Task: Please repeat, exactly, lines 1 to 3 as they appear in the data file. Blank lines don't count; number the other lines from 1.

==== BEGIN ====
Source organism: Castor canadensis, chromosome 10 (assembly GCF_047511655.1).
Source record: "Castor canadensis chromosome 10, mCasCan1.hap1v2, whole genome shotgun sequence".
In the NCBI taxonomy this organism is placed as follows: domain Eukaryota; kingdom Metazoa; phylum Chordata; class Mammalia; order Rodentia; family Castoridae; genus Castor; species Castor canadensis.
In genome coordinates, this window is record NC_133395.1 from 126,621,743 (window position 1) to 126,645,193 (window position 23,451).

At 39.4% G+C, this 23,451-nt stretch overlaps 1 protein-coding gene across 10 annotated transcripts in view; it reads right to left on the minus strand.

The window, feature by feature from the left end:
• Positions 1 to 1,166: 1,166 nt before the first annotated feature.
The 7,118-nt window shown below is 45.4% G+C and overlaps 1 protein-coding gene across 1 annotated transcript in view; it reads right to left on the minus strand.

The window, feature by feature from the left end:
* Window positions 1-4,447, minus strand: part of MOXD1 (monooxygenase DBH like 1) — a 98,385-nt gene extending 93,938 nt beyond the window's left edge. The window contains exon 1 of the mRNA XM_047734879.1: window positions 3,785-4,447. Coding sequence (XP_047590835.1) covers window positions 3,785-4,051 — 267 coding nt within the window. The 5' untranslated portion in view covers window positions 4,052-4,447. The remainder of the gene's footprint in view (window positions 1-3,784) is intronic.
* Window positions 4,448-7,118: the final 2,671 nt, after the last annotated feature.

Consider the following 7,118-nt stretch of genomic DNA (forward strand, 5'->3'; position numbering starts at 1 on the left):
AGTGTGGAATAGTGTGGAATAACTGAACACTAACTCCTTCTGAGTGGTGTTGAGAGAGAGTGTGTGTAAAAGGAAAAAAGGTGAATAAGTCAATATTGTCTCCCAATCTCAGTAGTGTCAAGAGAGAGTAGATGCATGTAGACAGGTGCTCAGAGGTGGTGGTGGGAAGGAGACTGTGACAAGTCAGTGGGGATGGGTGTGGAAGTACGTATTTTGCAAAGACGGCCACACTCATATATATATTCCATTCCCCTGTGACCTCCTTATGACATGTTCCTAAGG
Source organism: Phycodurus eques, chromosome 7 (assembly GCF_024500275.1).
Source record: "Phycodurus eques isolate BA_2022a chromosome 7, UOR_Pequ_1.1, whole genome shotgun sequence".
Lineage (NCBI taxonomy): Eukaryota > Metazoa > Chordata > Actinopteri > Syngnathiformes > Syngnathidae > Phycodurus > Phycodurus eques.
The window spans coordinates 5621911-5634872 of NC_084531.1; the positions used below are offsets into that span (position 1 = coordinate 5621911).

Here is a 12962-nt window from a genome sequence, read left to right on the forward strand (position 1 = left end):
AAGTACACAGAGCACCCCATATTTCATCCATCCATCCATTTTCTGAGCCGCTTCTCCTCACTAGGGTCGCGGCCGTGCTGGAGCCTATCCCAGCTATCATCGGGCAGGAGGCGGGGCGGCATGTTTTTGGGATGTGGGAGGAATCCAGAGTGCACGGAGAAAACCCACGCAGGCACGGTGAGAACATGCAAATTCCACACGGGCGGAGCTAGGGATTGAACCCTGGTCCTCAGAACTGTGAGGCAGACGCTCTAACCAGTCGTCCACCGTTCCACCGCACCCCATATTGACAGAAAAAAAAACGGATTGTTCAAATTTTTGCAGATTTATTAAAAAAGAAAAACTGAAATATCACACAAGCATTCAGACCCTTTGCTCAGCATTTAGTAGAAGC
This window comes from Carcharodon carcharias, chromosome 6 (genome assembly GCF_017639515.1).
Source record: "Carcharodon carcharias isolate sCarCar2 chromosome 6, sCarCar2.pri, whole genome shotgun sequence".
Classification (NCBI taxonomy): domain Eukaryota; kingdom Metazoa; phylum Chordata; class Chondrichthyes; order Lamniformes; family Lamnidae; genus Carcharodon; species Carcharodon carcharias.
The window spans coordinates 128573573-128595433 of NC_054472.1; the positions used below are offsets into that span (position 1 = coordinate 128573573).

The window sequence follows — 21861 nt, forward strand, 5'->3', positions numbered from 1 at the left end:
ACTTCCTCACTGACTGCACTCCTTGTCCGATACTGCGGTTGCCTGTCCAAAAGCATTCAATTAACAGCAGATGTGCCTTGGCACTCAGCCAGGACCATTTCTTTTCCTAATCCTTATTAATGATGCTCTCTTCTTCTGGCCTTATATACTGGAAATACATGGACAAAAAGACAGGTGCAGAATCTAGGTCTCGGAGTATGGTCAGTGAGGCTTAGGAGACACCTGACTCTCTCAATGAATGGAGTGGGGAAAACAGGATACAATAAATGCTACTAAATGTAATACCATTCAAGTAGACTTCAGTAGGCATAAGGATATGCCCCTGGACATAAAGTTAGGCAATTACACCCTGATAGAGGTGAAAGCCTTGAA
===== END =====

Source organism: Castor canadensis, chromosome 10 (assembly GCF_047511655.1).
Source record: "Castor canadensis chromosome 10, mCasCan1.hap1v2, whole genome shotgun sequence".
In the NCBI taxonomy this organism is placed as follows: domain Eukaryota; kingdom Metazoa; phylum Chordata; class Mammalia; order Rodentia; family Castoridae; genus Castor; species Castor canadensis.